NEW YORK -- Things got a little emotional during the destinationCRM 2008 pre-conference at the New York Marriott Marquis today. Lior Arussy, president of Strativity Group, delivered a seminar titled, “Innovate Your Customer Experience.” Arussy, a consultant and visionary on the topic of the customer experience, has authored several books including his most recent Excellence Everyday: make the Daily Choice – Inspire Your Employees and Amaze Your Customers. During the intimate conference workshop, Arussy shared that in order to engage customers and create positive experiences, organizations need to appeal to emotions and make interactions memorable.
“We often do things in the name of efficiency that are holding us back,” Arussy says. “When customers come to us, they come with baggage and a legacy of memories. We need to understand what memories they are bringing to the table.” Arussy asked the audience to list some of their best customer service experiences and how far back they date. Several admissions dated back six to eight years. Memory builds loyalty and loyalty allows for increased profit and premium costs. Arussy says often an organization finds itself working with two models – the customer model and the efficiency model. Companies try to make them both work while maintaining the idea, “We need to do more with less.”
Is this possible? What needs to be done to gauge the customer experience and foster loyalty – while keeping myriad business processes in line? Differentiate yourself, advises Arussy. Evaluating the organization’s customer touch points is a good way to start. Arussy says he often sees employees working in finance departments or other back-end operations claim to not have interaction with customers. “Hey, Mr. HR, you are in the customer business,” Arussy says. “Either you are experience creators or experience enablers. You need to know the touch points and how customers are viewing your organization through those touch points.” He adds that companies that think CRM is only about sales and marketing have already lost the game. Arussy provides an emotional customer experience involving a floral shop and a disgruntled customer who forgot to acknowledge his anniversary. The florist offered to send the wife a note, along with the belated dozen roses, explaining that the flowers were late due to the floral shop’s wrong delivery. Honest? Maybe not. Unique? No doubt about it.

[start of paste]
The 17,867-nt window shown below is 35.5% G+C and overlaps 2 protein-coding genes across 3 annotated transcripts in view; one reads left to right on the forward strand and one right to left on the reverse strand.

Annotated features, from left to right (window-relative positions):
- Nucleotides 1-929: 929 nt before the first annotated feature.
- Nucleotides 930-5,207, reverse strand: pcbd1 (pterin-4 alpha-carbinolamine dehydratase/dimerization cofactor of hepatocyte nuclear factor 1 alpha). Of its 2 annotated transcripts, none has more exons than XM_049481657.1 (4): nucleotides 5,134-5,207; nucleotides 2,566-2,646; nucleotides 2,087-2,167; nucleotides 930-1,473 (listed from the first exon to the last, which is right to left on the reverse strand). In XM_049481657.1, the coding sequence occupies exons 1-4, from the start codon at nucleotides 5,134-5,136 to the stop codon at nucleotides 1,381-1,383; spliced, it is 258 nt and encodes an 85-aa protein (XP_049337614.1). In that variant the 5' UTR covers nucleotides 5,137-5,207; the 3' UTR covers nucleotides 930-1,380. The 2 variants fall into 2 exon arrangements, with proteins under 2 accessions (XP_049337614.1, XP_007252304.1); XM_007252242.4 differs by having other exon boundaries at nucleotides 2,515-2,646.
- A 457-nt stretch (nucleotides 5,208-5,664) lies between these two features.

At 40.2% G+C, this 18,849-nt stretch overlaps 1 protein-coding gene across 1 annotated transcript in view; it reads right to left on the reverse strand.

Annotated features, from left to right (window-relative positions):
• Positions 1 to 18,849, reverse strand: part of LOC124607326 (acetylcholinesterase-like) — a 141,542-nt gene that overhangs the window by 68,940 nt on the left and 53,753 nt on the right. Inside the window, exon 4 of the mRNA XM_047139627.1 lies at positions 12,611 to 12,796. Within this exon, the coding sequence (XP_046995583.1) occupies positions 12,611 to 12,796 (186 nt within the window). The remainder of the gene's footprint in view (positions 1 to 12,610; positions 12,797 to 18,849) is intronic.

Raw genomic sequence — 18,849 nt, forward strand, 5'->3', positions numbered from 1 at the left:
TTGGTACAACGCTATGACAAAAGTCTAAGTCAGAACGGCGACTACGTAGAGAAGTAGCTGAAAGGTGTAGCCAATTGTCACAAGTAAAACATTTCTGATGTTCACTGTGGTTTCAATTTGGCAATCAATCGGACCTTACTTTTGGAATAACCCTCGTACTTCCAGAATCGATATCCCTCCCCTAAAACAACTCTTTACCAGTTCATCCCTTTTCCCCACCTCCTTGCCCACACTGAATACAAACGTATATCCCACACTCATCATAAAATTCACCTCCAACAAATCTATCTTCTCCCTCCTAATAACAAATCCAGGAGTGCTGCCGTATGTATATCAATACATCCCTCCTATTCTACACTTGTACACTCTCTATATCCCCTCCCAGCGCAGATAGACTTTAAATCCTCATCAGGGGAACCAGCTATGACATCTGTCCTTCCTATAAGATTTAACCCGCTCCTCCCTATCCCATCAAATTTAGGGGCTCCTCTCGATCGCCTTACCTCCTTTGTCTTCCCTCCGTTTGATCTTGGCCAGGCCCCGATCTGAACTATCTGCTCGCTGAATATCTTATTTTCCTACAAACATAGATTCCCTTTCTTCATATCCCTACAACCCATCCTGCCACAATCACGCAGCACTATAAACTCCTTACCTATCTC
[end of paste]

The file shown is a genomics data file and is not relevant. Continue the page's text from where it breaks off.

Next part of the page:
With the subject of loyalty, companies are asking customers to not go to competitors, to keep returning and to keep buying products and services regardless of price competition. To do so, organizations want to give customers an emotional reason to keep coming back. After all, Arussy points out that to a degree, 95 percent of purchases are emotional.
Customers need to be wowed. When they are bored, they look around and often go to competitors. Arussy points to Wal-Mart and Costco stores as an example of the need for unique customer experiences. He mentions a town in which the Wal-Mart parking lot is often chock full of luxury vehicles – Mercedes and BMWs. “What are they doing there? The customers are saying, ‘Look either you give me an amazing experience or I’m going to go to Wal-Mart, save that money, and apply it to the good experiences,” he points out. “The customer is saying, ‘Fine, I’ll be emotional,’ but the question is can you reciprocate?” Arussy recommends that organizations view products as having little to no differentiation from competitors. Organizations must do this to ensure that the customer experience is the differentiator. It’s up to the organization to design the experiences. Remember, Arussy advises, that with the customer experience, one size does not fit all.
From a strategic perspective, Arussy recommends the following steps to deliver positive and memorable customer experiences.
* Define what your differentiating customer experience is.
* Develop a strategy and ask which touch points are causing you to hemorrhage the customer relationship.
* Organize the delivery within the organization.
* Deliver the strategy effectively.
* Measure the progress and impact.
“Elements can go a long way if we treat the buyer like a human being,” Arussy tells the crowd. Consider mapping the customer not from a dollar standpoint, but from an emotional standpoint. Good memories, after all, go a long way.
Click here for more of our destinationCRM 2008 coverage.
News relevant to the customer relationship management industry is posted several times a day on destinationCRM.com, in addition to the news section Insight that appears every month in the pages of CRM magazine. You may leave a public comment regarding this article by clicking on "Comments" at the top; to contact the editors, please email editor@destinationCRM.com.